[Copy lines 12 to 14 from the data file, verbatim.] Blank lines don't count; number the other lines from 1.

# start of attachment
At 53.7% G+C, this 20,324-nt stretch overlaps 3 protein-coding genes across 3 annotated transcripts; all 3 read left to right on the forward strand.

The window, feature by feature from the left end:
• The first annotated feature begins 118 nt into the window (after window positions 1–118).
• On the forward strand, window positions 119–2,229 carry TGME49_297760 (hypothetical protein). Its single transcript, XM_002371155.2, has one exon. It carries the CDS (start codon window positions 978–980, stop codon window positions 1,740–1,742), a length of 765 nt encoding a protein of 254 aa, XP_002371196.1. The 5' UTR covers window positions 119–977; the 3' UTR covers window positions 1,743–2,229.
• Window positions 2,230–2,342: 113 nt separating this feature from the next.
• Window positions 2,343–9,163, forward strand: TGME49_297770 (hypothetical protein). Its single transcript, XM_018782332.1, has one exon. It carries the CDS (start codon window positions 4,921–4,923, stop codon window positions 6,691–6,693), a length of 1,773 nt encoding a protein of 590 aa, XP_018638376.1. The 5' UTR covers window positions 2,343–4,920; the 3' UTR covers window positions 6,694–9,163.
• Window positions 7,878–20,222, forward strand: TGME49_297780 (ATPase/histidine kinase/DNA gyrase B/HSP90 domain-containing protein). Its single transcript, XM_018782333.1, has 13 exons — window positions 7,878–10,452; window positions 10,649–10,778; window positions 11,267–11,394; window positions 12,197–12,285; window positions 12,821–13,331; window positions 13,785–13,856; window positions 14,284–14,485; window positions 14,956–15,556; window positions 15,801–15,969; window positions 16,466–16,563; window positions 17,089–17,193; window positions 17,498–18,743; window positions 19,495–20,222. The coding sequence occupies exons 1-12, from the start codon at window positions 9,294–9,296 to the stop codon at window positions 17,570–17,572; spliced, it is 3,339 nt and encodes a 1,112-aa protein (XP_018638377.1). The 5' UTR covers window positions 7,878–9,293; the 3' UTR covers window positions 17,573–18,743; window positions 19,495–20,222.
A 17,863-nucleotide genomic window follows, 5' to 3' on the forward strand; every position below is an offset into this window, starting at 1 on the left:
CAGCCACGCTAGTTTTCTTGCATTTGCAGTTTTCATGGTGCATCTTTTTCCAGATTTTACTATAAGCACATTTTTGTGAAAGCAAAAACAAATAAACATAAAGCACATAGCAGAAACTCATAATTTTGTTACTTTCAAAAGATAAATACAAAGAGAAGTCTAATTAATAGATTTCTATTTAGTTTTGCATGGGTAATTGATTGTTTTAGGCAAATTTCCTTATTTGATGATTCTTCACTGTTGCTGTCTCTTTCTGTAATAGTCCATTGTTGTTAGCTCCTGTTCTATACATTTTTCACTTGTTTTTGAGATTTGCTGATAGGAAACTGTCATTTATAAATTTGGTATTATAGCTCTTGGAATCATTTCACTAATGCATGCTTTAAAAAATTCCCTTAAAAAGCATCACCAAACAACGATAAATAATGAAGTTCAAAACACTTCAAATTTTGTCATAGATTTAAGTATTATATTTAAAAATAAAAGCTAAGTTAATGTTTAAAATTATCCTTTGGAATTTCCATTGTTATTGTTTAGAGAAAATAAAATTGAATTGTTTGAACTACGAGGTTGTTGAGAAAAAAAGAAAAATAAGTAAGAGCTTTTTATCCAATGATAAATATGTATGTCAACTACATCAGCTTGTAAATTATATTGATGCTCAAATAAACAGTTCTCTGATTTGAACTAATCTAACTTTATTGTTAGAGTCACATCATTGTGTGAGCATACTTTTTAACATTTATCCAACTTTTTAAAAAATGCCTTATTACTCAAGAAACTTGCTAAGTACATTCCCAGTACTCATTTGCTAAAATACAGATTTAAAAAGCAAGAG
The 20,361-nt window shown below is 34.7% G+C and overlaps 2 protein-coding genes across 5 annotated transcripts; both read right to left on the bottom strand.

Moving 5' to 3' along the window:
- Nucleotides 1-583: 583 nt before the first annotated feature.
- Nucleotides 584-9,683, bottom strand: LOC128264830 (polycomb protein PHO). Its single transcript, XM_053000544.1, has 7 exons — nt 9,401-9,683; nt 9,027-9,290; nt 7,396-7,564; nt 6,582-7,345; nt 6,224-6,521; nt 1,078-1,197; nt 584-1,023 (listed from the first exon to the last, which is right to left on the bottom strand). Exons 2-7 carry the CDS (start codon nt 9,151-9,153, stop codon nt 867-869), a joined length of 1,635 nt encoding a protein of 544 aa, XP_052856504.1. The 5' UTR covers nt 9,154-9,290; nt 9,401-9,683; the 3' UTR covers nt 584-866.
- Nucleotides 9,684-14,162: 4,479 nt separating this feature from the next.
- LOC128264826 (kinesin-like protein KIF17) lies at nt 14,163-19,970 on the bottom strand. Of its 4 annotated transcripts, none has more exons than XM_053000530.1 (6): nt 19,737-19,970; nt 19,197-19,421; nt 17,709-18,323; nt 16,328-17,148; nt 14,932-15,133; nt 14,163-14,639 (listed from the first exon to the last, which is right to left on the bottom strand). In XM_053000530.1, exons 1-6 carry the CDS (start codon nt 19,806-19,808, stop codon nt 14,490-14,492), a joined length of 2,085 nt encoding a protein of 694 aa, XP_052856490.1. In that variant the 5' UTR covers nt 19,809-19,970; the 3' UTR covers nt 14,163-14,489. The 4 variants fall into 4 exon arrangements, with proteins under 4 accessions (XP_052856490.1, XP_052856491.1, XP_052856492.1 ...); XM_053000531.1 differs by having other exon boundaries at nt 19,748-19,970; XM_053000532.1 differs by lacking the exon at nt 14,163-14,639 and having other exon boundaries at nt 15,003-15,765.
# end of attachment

- Nucleotides 1-583: 583 nt before the first annotated feature.
- Nucleotides 584-9,683, bottom strand: LOC128264830 (polycomb protein PHO). Its single transcript, XM_053000544.1, has 7 exons — nt 9,401-9,683; nt 9,027-9,290; nt 7,396-7,564; nt 6,582-7,345; nt 6,224-6,521; nt 1,078-1,197; nt 584-1,023 (listed from the first exon to the last, which is right to left on the bottom strand). Exons 2-7 carry the CDS (start codon nt 9,151-9,153, stop codon nt 867-869), a joined length of 1,635 nt encoding a protein of 544 aa, XP_052856504.1. The 5' UTR covers nt 9,154-9,290; nt 9,401-9,683; the 3' UTR covers nt 584-866.
- Nucleotides 9,684-14,162: 4,479 nt separating this feature from the next.